Out now on Steam, here’s a Bake ‘n Switch review for all you bun fans, and lovers of couch play co-op.
It’s also available as a playable demo, so if you’re still curious, go and download that (I recommend you do that anyway), and up to four people can play at the same time. Science.
A fun brawler for families, fans of cupcakes, puppies, kittens and quote dolphin lyrics in everyday conservation, Bake ‘n Switch will be a delight. For everyone else, it’ll be fun too, but the focus here is on cute.
Bake ‘n’ Switch Review
I’m still getting to grips with PC gaming and for the life of me could not configure a two-player local game, despite having a separate controller, and a trendsetter that I am, a keyboard. The solution was dusting off an old wired controller and therefore played local co-op).
Do note that there’s no way to play the game with bots, nor can you play online in random matches – friends in your Steam list only.
As a gaming loner, by choice, there wasn’t anyone I could enlist to help review this game at first, that is until my daughter’s friends kindly volunteered to play the game with us. Without setting up any form of chat, she thought she was playing my daughter but rather than this be a story where the adult sadistically beats the child, I handed the reins over as I had my arse handed to me.
Without a doubt, this is a game for them. It’s undoubtedly fun to play and all the merrier with players who mirror how much fun you’re having. Understandably, kids are a bit more transparent when they’re unhappy, but a threat of ‘no Fortnite this week unless you help me with this game’ paid off a treat.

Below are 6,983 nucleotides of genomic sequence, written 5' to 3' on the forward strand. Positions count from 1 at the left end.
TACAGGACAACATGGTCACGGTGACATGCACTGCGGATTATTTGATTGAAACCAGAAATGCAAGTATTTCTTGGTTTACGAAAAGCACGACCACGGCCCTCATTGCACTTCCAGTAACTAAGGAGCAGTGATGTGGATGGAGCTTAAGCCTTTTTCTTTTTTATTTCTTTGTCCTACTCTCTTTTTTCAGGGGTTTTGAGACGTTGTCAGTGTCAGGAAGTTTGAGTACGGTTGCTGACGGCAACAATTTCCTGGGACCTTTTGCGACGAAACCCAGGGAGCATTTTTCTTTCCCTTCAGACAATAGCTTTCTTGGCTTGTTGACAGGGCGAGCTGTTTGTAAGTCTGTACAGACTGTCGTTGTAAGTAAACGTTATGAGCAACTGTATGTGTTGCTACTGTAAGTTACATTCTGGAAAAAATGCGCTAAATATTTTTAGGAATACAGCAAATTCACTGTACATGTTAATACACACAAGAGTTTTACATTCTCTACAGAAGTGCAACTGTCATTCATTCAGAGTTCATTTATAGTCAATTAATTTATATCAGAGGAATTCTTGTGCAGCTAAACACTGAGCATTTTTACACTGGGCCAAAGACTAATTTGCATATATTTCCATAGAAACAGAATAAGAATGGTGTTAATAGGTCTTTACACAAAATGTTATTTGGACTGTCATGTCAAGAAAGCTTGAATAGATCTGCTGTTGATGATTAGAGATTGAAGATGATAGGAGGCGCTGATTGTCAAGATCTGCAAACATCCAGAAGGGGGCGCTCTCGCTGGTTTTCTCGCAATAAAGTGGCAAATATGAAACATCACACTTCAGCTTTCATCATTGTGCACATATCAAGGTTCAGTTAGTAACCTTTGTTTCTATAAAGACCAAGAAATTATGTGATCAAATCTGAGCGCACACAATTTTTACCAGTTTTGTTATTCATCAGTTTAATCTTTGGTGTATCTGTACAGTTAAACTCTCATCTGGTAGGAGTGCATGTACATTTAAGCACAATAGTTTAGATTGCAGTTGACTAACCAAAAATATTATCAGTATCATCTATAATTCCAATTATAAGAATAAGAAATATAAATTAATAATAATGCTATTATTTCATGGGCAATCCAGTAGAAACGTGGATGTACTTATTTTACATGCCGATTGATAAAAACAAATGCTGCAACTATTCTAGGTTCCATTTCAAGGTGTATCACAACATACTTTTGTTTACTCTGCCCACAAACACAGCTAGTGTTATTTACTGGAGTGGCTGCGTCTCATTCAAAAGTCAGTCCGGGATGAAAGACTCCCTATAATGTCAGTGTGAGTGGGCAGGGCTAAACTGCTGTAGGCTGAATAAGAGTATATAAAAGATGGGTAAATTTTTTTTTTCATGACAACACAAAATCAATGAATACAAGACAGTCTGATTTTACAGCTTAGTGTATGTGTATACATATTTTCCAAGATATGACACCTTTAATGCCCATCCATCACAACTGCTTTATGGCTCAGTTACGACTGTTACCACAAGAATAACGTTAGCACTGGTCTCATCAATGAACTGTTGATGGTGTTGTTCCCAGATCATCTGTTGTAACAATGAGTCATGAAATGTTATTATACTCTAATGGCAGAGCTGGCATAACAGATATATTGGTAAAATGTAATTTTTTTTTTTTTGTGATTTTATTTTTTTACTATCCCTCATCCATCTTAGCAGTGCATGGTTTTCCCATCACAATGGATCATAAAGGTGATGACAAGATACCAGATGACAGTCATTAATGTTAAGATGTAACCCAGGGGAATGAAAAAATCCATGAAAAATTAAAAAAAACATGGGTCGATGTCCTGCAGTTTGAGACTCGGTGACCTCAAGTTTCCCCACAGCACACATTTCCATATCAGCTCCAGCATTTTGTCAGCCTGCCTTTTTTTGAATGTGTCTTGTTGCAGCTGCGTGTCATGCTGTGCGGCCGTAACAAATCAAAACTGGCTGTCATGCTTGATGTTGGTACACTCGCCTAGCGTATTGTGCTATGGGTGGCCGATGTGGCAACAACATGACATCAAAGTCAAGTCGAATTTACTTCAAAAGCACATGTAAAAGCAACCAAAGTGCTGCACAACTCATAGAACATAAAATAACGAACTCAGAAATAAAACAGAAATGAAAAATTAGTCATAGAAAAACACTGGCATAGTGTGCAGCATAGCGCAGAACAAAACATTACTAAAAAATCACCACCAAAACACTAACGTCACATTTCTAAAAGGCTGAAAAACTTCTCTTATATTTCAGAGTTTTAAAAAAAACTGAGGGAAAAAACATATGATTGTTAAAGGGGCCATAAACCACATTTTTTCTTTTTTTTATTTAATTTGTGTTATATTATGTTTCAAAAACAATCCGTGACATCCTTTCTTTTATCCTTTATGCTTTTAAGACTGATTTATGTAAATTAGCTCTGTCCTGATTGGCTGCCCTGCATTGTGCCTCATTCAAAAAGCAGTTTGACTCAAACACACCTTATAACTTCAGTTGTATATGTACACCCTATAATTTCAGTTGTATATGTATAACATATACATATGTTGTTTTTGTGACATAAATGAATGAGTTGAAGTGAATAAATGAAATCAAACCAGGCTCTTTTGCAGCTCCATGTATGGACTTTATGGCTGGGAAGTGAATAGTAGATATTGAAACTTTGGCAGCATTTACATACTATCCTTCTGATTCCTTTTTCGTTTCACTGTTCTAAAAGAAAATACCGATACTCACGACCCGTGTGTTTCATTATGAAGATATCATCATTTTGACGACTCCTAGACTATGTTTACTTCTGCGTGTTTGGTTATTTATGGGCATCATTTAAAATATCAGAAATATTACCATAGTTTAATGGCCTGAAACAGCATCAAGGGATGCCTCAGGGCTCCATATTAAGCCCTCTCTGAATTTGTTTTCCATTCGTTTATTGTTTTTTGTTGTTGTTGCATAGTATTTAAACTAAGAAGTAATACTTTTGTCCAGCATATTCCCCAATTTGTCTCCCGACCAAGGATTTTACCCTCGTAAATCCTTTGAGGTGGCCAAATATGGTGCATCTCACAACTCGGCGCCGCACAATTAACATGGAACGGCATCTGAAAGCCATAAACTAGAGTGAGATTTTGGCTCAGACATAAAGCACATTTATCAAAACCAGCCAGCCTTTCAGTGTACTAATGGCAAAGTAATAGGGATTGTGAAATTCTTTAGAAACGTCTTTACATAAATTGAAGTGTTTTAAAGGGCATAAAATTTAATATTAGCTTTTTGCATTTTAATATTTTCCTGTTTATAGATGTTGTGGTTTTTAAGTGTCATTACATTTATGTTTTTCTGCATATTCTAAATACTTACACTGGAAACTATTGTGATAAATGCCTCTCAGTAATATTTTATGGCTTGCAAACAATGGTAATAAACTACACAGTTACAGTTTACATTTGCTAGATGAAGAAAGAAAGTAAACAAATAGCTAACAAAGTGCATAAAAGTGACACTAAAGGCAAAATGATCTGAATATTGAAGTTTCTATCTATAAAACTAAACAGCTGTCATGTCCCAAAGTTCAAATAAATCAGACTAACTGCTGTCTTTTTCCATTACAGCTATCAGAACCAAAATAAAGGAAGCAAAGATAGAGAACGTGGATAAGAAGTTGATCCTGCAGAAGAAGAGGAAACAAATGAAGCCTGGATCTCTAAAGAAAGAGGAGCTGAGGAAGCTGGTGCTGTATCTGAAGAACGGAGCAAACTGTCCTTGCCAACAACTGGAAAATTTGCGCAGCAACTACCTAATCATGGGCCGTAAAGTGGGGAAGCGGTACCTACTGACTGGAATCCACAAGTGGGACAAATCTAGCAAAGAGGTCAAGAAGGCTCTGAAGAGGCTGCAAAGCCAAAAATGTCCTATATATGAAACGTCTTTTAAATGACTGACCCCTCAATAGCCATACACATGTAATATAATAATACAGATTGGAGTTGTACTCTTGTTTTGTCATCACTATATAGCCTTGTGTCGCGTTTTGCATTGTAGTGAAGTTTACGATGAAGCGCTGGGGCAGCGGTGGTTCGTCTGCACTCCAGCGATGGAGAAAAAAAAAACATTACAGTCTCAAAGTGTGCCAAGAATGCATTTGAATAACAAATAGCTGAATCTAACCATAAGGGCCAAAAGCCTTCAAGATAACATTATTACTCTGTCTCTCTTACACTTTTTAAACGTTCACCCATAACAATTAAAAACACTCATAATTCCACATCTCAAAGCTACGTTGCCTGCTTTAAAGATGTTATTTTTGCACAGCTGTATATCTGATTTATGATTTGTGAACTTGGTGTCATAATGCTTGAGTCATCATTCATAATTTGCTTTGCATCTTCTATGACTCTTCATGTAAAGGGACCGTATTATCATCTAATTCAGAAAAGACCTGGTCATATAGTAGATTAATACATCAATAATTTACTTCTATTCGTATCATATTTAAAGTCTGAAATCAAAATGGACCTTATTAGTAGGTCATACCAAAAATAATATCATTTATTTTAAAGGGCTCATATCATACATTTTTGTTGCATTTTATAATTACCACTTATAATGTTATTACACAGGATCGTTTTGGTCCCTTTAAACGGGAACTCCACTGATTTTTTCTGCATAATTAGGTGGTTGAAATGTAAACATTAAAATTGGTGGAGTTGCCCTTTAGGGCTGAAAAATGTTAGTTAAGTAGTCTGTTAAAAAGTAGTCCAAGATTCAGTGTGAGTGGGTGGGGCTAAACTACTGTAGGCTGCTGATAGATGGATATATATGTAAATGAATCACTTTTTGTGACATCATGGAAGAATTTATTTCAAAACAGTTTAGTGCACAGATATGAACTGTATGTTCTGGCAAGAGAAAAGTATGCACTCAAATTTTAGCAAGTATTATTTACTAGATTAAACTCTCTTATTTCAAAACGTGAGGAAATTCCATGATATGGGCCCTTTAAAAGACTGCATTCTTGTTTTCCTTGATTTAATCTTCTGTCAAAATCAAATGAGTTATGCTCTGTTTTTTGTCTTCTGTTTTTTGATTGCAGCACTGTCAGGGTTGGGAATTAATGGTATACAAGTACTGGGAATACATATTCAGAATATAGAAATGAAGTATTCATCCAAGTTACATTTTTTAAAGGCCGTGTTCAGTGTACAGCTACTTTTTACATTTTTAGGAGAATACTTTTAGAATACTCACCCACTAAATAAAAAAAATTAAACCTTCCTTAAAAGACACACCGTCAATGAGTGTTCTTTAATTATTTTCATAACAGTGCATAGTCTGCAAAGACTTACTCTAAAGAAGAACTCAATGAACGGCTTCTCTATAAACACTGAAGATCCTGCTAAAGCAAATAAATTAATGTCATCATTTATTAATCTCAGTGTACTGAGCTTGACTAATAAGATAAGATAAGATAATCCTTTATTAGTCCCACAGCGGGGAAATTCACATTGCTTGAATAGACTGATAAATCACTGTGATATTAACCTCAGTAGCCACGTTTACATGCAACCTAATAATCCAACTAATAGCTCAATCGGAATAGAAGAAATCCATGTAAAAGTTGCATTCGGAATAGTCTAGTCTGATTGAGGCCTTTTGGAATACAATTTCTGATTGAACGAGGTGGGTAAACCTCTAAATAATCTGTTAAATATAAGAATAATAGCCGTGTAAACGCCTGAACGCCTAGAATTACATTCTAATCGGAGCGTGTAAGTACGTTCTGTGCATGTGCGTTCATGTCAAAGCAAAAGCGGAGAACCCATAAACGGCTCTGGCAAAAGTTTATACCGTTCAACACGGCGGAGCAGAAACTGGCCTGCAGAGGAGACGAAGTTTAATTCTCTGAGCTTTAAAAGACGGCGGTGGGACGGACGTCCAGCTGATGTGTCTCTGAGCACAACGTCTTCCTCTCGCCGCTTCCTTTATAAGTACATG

They’ll have their revenge when I’m in the nursing home.
But what’s this all about, eh?
Bake ‘n Switch is a party brawler where you have to beat the dough out of one another. Fortunately, your players aren’t the dough; instead, they can make it, and you fight waves of enemies and bosses, not directly each other.
You have to collect bits of cute lil’ dough and then chuck it in the oven, or collect up to 30 of those bad boys into one for more points. Those with the most buns baked get the most points and win the round. Naturally, there’s a timer so expect a frantic experience.
There are three tiers to the points system, measured by stars, so if you get the requirement for each stage, you earn three stars and bragging rights amongst your friends, but more importantly, it unlocks new areas and skins for your characters.
Playing in co-op or PvP, there’s a large world map to compete in where each stage increases in difficulty. On this surface, this is great for younger players, but if you’re competitive and take the game seriously, you will be rewarded with a significant challenge.
While casual players and perhaps a younger audience can probably get a kick out of the earlier, easier stages, as you progress, the levels can get tough due to the introduction of environmental hazards and enemies. It felt like every new level introduced a new element such as an enemy type, or a combination of dough dipped in flavours and thrown in the oven on demand.